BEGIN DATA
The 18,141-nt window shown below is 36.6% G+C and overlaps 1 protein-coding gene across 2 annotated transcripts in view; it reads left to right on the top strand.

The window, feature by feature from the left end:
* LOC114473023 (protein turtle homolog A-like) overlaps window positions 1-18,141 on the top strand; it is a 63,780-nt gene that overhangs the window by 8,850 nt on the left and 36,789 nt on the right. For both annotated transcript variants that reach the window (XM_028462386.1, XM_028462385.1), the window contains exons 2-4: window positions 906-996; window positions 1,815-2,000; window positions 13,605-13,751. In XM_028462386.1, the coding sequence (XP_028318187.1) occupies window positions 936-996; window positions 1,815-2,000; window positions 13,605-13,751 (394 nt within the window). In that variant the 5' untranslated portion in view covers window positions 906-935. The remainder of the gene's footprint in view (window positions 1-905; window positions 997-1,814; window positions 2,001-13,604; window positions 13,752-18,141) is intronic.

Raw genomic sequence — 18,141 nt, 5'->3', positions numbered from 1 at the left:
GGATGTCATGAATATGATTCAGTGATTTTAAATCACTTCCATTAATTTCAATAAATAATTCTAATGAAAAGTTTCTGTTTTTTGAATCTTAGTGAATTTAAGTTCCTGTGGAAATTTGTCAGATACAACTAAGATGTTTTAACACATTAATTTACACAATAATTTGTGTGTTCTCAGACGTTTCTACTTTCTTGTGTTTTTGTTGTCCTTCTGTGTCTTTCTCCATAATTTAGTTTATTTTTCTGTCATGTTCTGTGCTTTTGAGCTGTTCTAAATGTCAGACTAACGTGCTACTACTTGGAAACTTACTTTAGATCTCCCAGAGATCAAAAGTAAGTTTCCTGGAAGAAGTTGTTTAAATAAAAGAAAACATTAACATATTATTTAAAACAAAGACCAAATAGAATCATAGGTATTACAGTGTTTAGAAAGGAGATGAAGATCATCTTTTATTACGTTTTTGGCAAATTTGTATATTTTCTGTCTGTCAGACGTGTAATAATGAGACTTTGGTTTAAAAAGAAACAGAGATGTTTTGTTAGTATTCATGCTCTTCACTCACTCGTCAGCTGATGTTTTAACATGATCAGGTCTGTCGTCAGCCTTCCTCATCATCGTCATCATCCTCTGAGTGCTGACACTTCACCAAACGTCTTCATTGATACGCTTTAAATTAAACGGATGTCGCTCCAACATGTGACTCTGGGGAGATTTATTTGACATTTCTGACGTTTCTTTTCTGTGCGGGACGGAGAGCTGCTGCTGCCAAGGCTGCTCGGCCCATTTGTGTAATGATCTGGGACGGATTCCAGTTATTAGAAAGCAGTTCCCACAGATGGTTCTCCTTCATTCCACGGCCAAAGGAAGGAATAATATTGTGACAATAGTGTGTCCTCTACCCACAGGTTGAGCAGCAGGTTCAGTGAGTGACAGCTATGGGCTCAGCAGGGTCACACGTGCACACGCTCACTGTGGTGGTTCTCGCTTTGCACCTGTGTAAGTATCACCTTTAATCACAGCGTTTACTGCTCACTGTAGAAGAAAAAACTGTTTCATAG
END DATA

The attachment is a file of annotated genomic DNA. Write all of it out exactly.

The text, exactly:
The 18,141-nt window shown below is 36.6% G+C and overlaps 1 protein-coding gene across 2 annotated transcripts in view; it reads left to right on the top strand.

The window, feature by feature from the left end:
* LOC114473023 (protein turtle homolog A-like) overlaps window positions 1-18,141 on the top strand; it is a 63,780-nt gene that overhangs the window by 8,850 nt on the left and 36,789 nt on the right. For both annotated transcript variants that reach the window (XM_028462386.1, XM_028462385.1), the window contains exons 2-4: window positions 906-996; window positions 1,815-2,000; window positions 13,605-13,751. In XM_028462386.1, the coding sequence (XP_028318187.1) occupies window positions 936-996; window positions 1,815-2,000; window positions 13,605-13,751 (394 nt within the window). In that variant the 5' untranslated portion in view covers window positions 906-935. The remainder of the gene's footprint in view (window positions 1-905; window positions 997-1,814; window positions 2,001-13,604; window positions 13,752-18,141) is intronic.

Raw genomic sequence — 18,141 nt, 5'->3', positions numbered from 1 at the left:
GGATGTCATGAATATGATTCAGTGATTTTAAATCACTTCCATTAATTTCAATAAATAATTCTAATGAAAAGTTTCTGTTTTTTGAATCTTAGTGAATTTAAGTTCCTGTGGAAATTTGTCAGATACAACTAAGATGTTTTAACACATTAATTTACACAATAATTTGTGTGTTCTCAGACGTTTCTACTTTCTTGTGTTTTTGTTGTCCTTCTGTGTCTTTCTCCATAATTTAGTTTATTTTTCTGTCATGTTCTGTGCTTTTGAGCTGTTCTAAATGTCAGACTAACGTGCTACTACTTGGAAACTTACTTTAGATCTCCCAGAGATCAAAAGTAAGTTTCCTGGAAGAAGTTGTTTAAATAAAAGAAAACATTAACATATTATTTAAAACAAAGACCAAATAGAATCATAGGTATTACAGTGTTTAGAAAGGAGATGAAGATCATCTTTTATTACGTTTTTGGCAAATTTGTATATTTTCTGTCTGTCAGACGTGTAATAATGAGACTTTGGTTTAAAAAGAAACAGAGATGTTTTGTTAGTATTCATGCTCTTCACTCACTCGTCAGCTGATGTTTTAACATGATCAGGTCTGTCGTCAGCCTTCCTCATCATCGTCATCATCCTCTGAGTGCTGACACTTCACCAAACGTCTTCATTGATACGCTTTAAATTAAACGGATGTCGCTCCAACATGTGACTCTGGGGAGATTTATTTGACATTTCTGACGTTTCTTTTCTGTGCGGGACGGAGAGCTGCTGCTGCCAAGGCTGCTCGGCCCATTTGTGTAATGATCTGGGACGGATTCCAGTTATTAGAAAGCAGTTCCCACAGATGGTTCTCCTTCATTCCACGGCCAAAGGAAGGAATAATATTGTGACAATAGTGTGTCCTCTACCCACAGGTTGAGCAGCAGGTTCAGTGAGTGACAGCTATGGGCTCAGCAGGGTCACACGTGCACACGCTCACTGTGGTGGTTCTCGCTTTGCACCTGTGTAAGTATCACCTTTAATCACAGCGTTTACTGCTCACTGTAGAAGAAAAAACTGTTTCATAG